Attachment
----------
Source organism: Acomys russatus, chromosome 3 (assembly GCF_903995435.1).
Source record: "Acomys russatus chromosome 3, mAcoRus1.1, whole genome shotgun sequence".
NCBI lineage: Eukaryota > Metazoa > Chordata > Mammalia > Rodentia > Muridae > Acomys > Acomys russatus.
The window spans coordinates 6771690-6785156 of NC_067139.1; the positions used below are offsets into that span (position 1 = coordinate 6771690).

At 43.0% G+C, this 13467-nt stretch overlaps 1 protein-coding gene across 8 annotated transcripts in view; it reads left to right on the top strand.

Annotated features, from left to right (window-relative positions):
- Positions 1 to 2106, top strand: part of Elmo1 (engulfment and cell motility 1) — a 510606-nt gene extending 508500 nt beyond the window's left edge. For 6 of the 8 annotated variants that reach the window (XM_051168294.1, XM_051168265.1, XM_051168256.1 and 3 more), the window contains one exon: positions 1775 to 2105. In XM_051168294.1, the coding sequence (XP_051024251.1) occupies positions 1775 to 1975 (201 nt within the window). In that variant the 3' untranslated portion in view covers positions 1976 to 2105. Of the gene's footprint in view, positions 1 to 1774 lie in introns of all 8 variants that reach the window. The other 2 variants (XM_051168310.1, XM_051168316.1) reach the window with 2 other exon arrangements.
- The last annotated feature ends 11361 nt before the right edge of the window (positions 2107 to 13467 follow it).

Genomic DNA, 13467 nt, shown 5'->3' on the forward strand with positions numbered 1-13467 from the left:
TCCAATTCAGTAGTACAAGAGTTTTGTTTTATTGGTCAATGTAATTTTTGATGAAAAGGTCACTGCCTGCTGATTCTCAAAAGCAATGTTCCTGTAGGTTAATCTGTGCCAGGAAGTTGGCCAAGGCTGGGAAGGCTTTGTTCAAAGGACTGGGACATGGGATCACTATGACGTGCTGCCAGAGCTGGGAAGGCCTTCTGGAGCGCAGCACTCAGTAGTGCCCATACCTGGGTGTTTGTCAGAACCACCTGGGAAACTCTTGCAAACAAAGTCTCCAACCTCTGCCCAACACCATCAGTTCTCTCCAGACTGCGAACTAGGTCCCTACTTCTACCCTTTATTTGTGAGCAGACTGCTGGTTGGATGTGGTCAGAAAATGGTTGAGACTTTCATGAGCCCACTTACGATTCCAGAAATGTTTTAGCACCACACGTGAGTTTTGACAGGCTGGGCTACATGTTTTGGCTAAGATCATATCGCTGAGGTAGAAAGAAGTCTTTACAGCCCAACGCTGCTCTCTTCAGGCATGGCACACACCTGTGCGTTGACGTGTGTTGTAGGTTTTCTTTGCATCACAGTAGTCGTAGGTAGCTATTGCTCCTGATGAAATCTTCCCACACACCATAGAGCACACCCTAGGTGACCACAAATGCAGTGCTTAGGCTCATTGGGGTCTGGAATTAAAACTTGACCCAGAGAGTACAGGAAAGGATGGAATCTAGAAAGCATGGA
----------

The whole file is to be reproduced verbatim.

Source organism: Acomys russatus, chromosome 3 (assembly GCF_903995435.1).
Source record: "Acomys russatus chromosome 3, mAcoRus1.1, whole genome shotgun sequence".
NCBI lineage: Eukaryota > Metazoa > Chordata > Mammalia > Rodentia > Muridae > Acomys > Acomys russatus.
The window spans coordinates 6771690-6785156 of NC_067139.1; the positions used below are offsets into that span (position 1 = coordinate 6771690).

At 43.0% G+C, this 13467-nt stretch overlaps 1 protein-coding gene across 8 annotated transcripts in view; it reads left to right on the top strand.

Annotated features, from left to right (window-relative positions):
- Positions 1 to 2106, top strand: part of Elmo1 (engulfment and cell motility 1) — a 510606-nt gene extending 508500 nt beyond the window's left edge. For 6 of the 8 annotated variants that reach the window (XM_051168294.1, XM_051168265.1, XM_051168256.1 and 3 more), the window contains one exon: positions 1775 to 2105. In XM_051168294.1, the coding sequence (XP_051024251.1) occupies positions 1775 to 1975 (201 nt within the window). In that variant the 3' untranslated portion in view covers positions 1976 to 2105. Of the gene's footprint in view, positions 1 to 1774 lie in introns of all 8 variants that reach the window. The other 2 variants (XM_051168310.1, XM_051168316.1) reach the window with 2 other exon arrangements.
- The last annotated feature ends 11361 nt before the right edge of the window (positions 2107 to 13467 follow it).

Genomic DNA, 13467 nt, shown 5'->3' on the forward strand with positions numbered 1-13467 from the left:
TCCAATTCAGTAGTACAAGAGTTTTGTTTTATTGGTCAATGTAATTTTTGATGAAAAGGTCACTGCCTGCTGATTCTCAAAAGCAATGTTCCTGTAGGTTAATCTGTGCCAGGAAGTTGGCCAAGGCTGGGAAGGCTTTGTTCAAAGGACTGGGACATGGGATCACTATGACGTGCTGCCAGAGCTGGGAAGGCCTTCTGGAGCGCAGCACTCAGTAGTGCCCATACCTGGGTGTTTGTCAGAACCACCTGGGAAACTCTTGCAAACAAAGTCTCCAACCTCTGCCCAACACCATCAGTTCTCTCCAGACTGCGAACTAGGTCCCTACTTCTACCCTTTATTTGTGAGCAGACTGCTGGTTGGATGTGGTCAGAAAATGGTTGAGACTTTCATGAGCCCACTTACGATTCCAGAAATGTTTTAGCACCACACGTGAGTTTTGACAGGCTGGGCTACATGTTTTGGCTAAGATCATATCGCTGAGGTAGAAAGAAGTCTTTACAGCCCAACGCTGCTCTCTTCAGGCATGGCACACACCTGTGCGTTGACGTGTGTTGTAGGTTTTCTTTGCATCACAGTAGTCGTAGGTAGCTATTGCTCCTGATGAAATCTTCCCACACACCATAGAGCACACCCTAGGTGACCACAAATGCAGTGCTTAGGCTCATTGGGGTCTGGAATTAAAACTTGACCCAGAGAGTACAGGAAAGGATGGAATCTAGAAAGCATGGA